callout — A “called out” description of a marked
A “callout” is a visual device for associating annotations with an image, program listing, or similar figure. Each location is identified with a mark, and the annotation is identified with the same mark. This is somewhat analagous to the notion of footnotes in print.
An example will help illustrate the concept. In the following example, the synopsis for the mv command is annotated with two marks. Note the location of the old and new filenames.
Somewhere else in the document, usually close by, a
CalloutList provides a description for each of the callouts:
The old filename. The mv command renames the file currently called
The new filename. The mv command changes the name of the old file to
Callout contains an annotation for an individual callout or a group of callouts. The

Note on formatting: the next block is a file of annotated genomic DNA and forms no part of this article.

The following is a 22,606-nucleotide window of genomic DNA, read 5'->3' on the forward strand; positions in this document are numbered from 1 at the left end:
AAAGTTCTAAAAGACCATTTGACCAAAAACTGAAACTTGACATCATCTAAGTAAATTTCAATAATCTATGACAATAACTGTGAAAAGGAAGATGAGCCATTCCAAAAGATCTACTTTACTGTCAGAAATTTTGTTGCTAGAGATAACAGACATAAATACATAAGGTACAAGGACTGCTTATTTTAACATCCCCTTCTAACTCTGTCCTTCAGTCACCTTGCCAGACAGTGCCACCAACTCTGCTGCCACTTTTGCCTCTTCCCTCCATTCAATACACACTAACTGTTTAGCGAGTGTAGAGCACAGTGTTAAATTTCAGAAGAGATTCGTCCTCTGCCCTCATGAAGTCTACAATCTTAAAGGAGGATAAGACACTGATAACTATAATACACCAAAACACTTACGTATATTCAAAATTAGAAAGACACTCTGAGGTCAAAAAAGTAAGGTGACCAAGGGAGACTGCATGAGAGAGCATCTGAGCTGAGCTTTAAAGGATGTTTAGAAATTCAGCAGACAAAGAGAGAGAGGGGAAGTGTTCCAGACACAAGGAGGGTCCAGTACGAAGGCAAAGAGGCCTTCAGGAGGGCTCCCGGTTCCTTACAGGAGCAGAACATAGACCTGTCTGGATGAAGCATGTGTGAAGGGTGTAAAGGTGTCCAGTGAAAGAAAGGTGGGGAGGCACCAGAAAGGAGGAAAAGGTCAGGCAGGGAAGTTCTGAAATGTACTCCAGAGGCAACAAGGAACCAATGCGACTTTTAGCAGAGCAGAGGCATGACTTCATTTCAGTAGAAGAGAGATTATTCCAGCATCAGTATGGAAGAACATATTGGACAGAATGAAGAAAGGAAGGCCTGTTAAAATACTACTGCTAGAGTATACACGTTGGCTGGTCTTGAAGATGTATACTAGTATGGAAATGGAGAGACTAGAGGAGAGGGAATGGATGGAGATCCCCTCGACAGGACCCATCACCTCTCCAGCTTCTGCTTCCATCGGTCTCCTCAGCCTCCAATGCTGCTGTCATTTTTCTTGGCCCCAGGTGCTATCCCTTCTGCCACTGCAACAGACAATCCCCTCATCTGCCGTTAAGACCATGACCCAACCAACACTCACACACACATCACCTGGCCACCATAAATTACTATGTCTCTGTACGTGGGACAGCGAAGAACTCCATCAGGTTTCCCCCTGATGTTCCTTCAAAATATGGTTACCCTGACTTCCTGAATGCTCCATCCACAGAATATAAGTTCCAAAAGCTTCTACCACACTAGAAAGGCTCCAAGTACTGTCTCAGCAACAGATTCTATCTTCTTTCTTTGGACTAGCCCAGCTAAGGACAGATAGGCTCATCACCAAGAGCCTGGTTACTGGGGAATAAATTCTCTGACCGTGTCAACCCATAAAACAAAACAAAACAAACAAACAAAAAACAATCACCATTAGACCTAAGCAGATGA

Callout points to the areas that it annotates with ID references. The areas are identified by coordinates in an an
AreaSet, or by an explicit
Formatted as a displayed block.
CallOuts usually generate text that points the reader to the appropriate area on the object being augmented. Often, these are numbered bullets or other distinct visual icons. The same icons should be used in both places. In other words, whatever identifies the callouts on the object should generate the same icons on the respective callouts.
In online environments, it may also be possible to establish a linking relationship between the two elements.
The processing expectations of
Callouts are likely to deserve special consideration for interchange. See Appendix F, Interchanging DocBook Documents. This is especially true if your interchange partners are producing documentation in a medium that has restricted visual presentation features, such as aural media or Braille.
The following elements occur in callout:
AreaRefsmust point to one or more callouts. Callouts can be identified with
AreaSetelements in a
ScreenCOelement or with a simple
COelement in a number of other environments. These callouts identify the portions of the object described by this